3.1 Applications of general relativity to global positioning systems
3.2 General relativistic corrections to the Klein-Gordon wave propagation
3.3 Calculating the effect of general relativity on the motion of a plasma with applications to estimation of the metric from the radiation field produced by the plasma in motion
3.4 Problems with hints
3.5 Quantum theory of fields
3.6 Energy-momentum tensor of matter with viscous and thermal corrections
3.7 Energy-momentum tensor of the electromagnetic field in a background curved space-time
3.8 Relativistic Fermi fluid in a gravitational field
3.9 The post-Newtonian approximation
3.10 Energy-Momentum tensor of matter with viscous and thermal corrections
3.11 Energy-momentum tensor of the electromagnetic field in a background curved spacetime
3.12 Relativistic Fermi fluid in a gravitational field. The Dirac equation in a gravitational field has the form
3.13 The post-Newtonian approximation
3.14 The BCS theory of superconductivity
3.15 Quantum scattering theory in the presence of a gravitational field
3.16 Maxwell’s equations in the Schwarzchild space-time
3.17 Some more problems in general relativity
3.18 Neural networks for learning the expansion of our universe
3.19 Quantum stochastic differential equations in general relativity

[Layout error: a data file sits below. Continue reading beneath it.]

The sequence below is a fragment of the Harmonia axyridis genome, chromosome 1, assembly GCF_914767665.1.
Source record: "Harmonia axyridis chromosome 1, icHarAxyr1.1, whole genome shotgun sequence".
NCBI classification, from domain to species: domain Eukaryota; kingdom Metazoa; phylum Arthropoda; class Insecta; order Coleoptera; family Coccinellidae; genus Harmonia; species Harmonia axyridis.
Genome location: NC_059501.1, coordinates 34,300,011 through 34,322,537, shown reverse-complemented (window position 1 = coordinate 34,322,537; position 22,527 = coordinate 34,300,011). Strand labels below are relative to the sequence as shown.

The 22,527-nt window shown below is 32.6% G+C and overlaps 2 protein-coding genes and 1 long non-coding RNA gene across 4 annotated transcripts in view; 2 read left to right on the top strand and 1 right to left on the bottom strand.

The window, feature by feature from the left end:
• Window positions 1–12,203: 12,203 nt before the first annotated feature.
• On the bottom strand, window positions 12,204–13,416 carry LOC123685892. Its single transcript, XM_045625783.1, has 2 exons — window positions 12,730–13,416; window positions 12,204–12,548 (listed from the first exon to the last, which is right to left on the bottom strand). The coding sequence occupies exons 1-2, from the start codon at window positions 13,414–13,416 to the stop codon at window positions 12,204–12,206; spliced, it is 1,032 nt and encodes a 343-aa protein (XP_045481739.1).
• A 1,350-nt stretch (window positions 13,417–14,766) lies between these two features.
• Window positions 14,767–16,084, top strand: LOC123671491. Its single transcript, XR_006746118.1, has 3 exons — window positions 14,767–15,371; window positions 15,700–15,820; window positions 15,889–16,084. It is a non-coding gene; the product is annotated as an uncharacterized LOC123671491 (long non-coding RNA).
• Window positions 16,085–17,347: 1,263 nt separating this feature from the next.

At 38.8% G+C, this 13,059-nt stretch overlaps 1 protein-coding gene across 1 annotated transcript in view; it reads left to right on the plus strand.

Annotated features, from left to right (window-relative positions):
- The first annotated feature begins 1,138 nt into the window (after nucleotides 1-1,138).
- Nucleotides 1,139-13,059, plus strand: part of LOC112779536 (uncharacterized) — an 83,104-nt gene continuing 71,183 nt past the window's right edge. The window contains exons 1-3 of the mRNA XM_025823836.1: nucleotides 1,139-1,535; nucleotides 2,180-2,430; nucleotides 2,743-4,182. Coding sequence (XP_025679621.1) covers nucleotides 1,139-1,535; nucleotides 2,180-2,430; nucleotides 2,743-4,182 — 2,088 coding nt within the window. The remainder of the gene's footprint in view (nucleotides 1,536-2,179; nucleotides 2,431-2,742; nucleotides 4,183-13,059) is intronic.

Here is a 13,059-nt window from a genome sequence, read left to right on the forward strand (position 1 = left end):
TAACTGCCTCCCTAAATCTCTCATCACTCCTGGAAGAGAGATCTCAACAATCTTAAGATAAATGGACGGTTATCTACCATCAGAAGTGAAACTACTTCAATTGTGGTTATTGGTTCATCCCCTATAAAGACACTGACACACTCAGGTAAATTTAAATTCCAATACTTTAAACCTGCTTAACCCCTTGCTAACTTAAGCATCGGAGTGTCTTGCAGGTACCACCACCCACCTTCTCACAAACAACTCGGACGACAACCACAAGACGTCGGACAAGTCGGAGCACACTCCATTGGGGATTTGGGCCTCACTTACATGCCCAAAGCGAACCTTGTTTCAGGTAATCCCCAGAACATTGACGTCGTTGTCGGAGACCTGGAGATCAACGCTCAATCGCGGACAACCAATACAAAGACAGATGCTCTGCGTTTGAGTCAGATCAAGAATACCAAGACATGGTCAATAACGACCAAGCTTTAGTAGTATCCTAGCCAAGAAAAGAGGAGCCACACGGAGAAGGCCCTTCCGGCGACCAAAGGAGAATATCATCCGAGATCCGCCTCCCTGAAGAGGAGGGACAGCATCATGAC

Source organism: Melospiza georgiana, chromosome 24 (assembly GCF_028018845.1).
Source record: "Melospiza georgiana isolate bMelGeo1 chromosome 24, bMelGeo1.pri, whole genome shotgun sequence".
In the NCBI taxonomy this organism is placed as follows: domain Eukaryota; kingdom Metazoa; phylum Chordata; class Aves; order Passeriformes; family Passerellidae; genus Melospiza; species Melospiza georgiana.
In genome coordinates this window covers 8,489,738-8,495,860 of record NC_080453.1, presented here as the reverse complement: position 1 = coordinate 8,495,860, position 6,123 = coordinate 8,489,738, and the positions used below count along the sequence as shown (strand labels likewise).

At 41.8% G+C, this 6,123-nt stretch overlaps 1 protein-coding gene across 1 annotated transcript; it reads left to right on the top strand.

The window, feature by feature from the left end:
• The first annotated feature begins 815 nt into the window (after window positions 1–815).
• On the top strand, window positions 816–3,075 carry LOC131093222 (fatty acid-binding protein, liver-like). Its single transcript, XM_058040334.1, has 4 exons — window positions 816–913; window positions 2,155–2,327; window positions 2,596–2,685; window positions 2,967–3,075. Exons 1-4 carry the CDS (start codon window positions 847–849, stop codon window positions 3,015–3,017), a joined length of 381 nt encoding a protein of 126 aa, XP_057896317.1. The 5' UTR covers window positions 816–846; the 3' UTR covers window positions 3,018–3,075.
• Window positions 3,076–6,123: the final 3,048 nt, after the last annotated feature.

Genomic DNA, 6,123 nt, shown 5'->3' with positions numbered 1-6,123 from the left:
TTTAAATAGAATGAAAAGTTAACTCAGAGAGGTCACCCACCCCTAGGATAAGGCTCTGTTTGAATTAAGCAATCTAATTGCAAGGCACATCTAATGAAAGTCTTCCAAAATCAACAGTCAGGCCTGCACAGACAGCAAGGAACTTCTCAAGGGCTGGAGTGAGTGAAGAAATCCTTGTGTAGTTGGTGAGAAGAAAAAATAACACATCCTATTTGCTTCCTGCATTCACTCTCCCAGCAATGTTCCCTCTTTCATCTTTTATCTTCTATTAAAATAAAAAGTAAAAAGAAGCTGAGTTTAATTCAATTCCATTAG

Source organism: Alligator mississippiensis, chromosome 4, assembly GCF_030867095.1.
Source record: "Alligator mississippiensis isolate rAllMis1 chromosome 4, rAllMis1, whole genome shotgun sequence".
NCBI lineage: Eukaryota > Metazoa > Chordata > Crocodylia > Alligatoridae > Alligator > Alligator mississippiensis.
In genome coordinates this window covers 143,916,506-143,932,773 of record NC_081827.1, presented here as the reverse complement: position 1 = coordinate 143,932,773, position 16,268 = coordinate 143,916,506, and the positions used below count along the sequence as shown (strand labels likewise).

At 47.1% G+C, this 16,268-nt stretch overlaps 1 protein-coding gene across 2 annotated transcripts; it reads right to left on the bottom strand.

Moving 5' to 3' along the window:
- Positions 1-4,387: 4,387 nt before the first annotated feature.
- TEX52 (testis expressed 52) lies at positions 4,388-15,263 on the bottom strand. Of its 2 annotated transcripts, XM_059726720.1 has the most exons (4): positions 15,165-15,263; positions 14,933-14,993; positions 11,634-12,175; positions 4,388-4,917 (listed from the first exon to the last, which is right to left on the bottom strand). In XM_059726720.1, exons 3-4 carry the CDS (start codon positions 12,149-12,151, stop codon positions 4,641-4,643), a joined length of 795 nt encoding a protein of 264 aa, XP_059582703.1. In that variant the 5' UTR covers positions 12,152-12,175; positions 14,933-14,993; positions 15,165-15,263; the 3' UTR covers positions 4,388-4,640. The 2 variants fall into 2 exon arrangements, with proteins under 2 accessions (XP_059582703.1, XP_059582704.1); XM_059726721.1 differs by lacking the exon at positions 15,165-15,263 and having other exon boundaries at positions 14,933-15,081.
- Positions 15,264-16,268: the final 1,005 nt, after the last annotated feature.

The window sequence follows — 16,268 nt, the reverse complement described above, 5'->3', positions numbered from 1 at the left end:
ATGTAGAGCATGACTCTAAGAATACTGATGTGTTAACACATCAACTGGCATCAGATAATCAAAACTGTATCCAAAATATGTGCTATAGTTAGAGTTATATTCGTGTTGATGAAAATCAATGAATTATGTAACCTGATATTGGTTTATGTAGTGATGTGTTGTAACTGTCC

Chapter 4: Some Basic Problems in Electromagnetics Related to General Relativity (gtr)
4.1 Em waves and quantum communication
4.2 Cavity resonator antennas with current source in a gravitational field
4.3 Cq coding theorem
4.4 Restricted quantum gravity in one spatial dimension and one time dimension
4.5 Quantum theory of fields
4.6 Energy-momentum tensor of matter with viscous and thermal corrections
4.7 Energy-momentum tensor of the electromagnetic field in a background curved spacetime
4.8 Relativistic Fermi fluid in a gravitational field
4.9 The post-Newtonian approximation
4.10 The BCS theory of superconductivity
4.11 Quantum scattering theory in the presence of a gravitational field
4.12 Maxwell’s equations in the Schwarzchild spacetime
4.13 Some more problems in general relativity
Chapter 5: Basic Problems in Algebra, Geometry and Differential Equations
5.1 Algebra, Triangle geometry, Integration and basic probability
5.2 Mechanics
5.3 Brownian motion simulation
5.4 Geometric series
5.5 Surface area
5.6 Hamiltonian mechanics from Lagrangians
5.7 Rate of a chemical reaction
5.8 Linearization of the Navier-Stokes Fluid equations with gravitational self interaction